A new study investigated the impact of perpetrators' gender, sexuality, and age on perceptions of teacher sexual misconduct. The study found that responses to teachers' misconduct varied according to certain characteristics, which can influence whether victims report the misconduct.
A new approach to genomic species delineation could impact policy and lend clarity to legislation for designating a species as endangered or at risk. Evolutionary biologists model the process of speciation, which follows population formation, improving on current species delineation methods.
A group of the world's leading experts in the transmission of airborne pathogens is calling for a tightened regulatory system to control air quality in buildings - as a way of reducing the spread of covid-19 and other illnesses.
QUT air-quality expert Distinguished Professor Lidia Morawska is leading an international call for a "paradigm shift" in combating airborne pathogens such as COVID-19, demanding universal recognition that infections can be prevented by improving indoor ventilation systems.
Parks played an important role for people seeking respite from the toll of social isolation during the pandemic, and according to new research from Drexel University, they did so without increasing the spread of COVID-19. The study looked at how people used 22 parks in Philadelphia and New York during the height of the pandemic and it found no strong correlation between park use and the number of confirmed cases in surrounding neighborhoods.
It was commonly assumed that wildlife products are exported from low-income countries to meet the demand of consumers in wealthy economies, and therefore, a widening wealth gap may drive up the volume of global trade and endanger wildlife. Recently, a research team co-led by the University of Hong Kong and Lingnan University corroborated this premise by analysing global wildlife trade databases. The findings are published in Science Advances.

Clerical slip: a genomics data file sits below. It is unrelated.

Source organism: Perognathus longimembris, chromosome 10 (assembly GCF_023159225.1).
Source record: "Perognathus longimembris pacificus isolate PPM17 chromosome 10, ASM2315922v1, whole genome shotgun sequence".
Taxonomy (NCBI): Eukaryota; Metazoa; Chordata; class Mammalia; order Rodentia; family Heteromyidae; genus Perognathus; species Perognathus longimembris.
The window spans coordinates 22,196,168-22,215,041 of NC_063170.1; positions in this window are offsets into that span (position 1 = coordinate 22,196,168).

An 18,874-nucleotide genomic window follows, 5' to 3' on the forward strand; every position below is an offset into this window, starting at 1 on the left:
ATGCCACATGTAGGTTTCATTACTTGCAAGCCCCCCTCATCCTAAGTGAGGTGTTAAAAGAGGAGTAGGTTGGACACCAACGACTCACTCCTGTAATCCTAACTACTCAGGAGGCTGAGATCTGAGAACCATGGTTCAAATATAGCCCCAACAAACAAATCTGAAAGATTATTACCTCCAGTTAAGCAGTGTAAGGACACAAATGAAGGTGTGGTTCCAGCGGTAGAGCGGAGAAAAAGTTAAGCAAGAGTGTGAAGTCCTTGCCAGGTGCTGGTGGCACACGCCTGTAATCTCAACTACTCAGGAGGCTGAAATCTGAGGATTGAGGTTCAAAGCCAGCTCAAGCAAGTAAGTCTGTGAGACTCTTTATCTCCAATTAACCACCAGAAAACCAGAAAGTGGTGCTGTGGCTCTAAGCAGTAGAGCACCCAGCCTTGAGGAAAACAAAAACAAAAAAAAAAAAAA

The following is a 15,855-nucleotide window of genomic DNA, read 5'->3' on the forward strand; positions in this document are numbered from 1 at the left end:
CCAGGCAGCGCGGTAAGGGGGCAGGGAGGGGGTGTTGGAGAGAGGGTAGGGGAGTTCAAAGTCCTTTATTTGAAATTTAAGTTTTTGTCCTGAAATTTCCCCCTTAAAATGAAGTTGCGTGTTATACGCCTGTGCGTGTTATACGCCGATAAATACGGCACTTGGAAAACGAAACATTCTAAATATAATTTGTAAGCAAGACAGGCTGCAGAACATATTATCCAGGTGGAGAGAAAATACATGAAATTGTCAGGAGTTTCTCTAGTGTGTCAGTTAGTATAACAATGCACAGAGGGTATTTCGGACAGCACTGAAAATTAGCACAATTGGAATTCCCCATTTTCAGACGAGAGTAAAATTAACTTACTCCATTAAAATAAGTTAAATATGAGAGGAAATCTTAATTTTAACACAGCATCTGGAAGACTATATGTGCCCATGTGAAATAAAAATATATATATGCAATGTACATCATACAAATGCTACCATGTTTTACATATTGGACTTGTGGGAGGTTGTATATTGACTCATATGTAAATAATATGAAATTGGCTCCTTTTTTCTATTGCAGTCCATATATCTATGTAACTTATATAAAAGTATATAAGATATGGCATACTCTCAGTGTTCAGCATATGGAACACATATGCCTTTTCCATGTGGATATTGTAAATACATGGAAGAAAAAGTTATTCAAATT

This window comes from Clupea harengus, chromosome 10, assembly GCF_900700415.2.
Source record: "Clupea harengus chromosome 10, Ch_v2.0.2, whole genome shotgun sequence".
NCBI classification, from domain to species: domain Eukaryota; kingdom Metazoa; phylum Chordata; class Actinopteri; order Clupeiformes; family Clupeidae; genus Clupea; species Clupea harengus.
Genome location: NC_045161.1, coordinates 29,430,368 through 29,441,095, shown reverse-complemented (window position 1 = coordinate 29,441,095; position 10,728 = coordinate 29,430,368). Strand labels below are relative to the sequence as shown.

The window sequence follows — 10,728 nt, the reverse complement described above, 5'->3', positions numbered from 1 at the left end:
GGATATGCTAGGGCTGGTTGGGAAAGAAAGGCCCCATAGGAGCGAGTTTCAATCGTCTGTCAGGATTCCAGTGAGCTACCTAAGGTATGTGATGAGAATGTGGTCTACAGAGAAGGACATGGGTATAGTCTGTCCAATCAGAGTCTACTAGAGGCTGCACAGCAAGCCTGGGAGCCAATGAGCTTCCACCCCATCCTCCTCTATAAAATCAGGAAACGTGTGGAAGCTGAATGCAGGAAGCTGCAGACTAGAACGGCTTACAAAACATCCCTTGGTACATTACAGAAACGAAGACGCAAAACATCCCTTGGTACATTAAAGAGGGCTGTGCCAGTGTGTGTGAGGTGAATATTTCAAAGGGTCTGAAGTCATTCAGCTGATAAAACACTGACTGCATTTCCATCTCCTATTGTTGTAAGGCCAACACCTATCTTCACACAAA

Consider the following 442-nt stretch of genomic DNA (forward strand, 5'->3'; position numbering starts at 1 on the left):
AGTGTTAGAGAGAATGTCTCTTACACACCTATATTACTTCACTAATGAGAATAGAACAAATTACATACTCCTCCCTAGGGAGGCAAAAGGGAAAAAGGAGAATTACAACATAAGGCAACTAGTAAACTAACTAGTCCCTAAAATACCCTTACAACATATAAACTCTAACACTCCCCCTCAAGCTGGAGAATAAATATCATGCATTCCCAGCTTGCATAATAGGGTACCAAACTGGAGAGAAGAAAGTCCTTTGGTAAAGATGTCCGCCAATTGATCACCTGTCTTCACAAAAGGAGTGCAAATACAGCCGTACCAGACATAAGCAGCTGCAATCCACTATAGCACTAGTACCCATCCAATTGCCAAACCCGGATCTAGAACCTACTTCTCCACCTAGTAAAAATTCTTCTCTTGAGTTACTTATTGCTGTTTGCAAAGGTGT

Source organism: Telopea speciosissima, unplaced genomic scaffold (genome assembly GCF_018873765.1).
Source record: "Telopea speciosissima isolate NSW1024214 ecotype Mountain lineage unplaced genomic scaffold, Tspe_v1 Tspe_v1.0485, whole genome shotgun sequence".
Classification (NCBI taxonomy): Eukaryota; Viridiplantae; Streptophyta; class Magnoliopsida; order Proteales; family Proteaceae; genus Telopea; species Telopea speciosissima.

MIT political scientist Evan Lieberman is co-author of a new paper showing mixed reactions when people are informed of the racial disparities in Covid-19 outcomes in the U.S.
Twenty dollars a month might not seem like a lot to pay for health insurance. But for people getting by on $15,000 a year, it's enough to make some drop their coverage - especially if they're healthy, a new study of Medicaid expansion participants in Michigan finds. That could keep them from getting preventive or timely care, and could leave their insurance company with a sicker pool of patients than before.
Systemic inequalities mean that low-income households in London are more likely to be exposed to higher levels of indoor air pollution, according to a report by UCL researchers. The biggest factors are the quality of housing and the characteristics of the surrounding environment, taking location and levels of outdoor air pollution into account - factors beyond occupants' control.
Young people need additional support and protection in the criminal justice system because they are more susceptible to pleading guilty when innocent, a new study argues.